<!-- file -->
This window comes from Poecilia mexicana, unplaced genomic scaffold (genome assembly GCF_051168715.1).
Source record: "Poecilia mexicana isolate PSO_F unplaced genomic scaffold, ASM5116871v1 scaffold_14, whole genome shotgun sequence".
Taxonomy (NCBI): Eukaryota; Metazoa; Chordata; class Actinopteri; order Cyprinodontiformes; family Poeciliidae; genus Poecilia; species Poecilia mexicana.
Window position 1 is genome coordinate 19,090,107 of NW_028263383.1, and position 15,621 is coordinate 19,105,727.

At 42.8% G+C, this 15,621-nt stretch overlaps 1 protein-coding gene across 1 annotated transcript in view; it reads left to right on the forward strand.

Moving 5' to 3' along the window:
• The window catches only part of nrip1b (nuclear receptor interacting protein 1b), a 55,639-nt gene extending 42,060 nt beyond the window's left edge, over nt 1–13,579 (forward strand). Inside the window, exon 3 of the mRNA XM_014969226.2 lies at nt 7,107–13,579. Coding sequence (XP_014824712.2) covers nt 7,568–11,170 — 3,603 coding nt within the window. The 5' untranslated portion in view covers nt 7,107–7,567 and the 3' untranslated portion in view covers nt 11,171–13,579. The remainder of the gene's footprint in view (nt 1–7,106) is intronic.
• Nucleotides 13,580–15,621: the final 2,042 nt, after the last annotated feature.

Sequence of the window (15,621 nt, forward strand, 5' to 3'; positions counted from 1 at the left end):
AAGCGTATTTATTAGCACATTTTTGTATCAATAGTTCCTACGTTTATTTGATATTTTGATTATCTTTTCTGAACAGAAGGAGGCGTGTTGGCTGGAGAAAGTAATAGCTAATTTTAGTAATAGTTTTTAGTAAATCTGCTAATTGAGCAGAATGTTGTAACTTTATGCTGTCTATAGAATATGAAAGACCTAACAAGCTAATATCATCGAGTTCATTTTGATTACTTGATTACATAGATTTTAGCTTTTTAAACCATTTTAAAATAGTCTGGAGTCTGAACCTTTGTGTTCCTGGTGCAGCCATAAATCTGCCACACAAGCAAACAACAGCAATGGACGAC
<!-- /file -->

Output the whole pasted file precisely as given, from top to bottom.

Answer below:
This window comes from Poecilia mexicana, unplaced genomic scaffold (genome assembly GCF_051168715.1).
Source record: "Poecilia mexicana isolate PSO_F unplaced genomic scaffold, ASM5116871v1 scaffold_14, whole genome shotgun sequence".
Taxonomy (NCBI): Eukaryota; Metazoa; Chordata; class Actinopteri; order Cyprinodontiformes; family Poeciliidae; genus Poecilia; species Poecilia mexicana.
Window position 1 is genome coordinate 19,090,107 of NW_028263383.1, and position 15,621 is coordinate 19,105,727.

At 42.8% G+C, this 15,621-nt stretch overlaps 1 protein-coding gene across 1 annotated transcript in view; it reads left to right on the forward strand.

Moving 5' to 3' along the window:
• The window catches only part of nrip1b (nuclear receptor interacting protein 1b), a 55,639-nt gene extending 42,060 nt beyond the window's left edge, over nt 1–13,579 (forward strand). Inside the window, exon 3 of the mRNA XM_014969226.2 lies at nt 7,107–13,579. Coding sequence (XP_014824712.2) covers nt 7,568–11,170 — 3,603 coding nt within the window. The 5' untranslated portion in view covers nt 7,107–7,567 and the 3' untranslated portion in view covers nt 11,171–13,579. The remainder of the gene's footprint in view (nt 1–7,106) is intronic.
• Nucleotides 13,580–15,621: the final 2,042 nt, after the last annotated feature.

Sequence of the window (15,621 nt, forward strand, 5' to 3'; positions counted from 1 at the left end):
AAGCGTATTTATTAGCACATTTTTGTATCAATAGTTCCTACGTTTATTTGATATTTTGATTATCTTTTCTGAACAGAAGGAGGCGTGTTGGCTGGAGAAAGTAATAGCTAATTTTAGTAATAGTTTTTAGTAAATCTGCTAATTGAGCAGAATGTTGTAACTTTATGCTGTCTATAGAATATGAAAGACCTAACAAGCTAATATCATCGAGTTCATTTTGATTACTTGATTACATAGATTTTAGCTTTTTAAACCATTTTAAAATAGTCTGGAGTCTGAACCTTTGTGTTCCTGGTGCAGCCATAAATCTGCCACACAAGCAAACAACAGCAATGGACGAC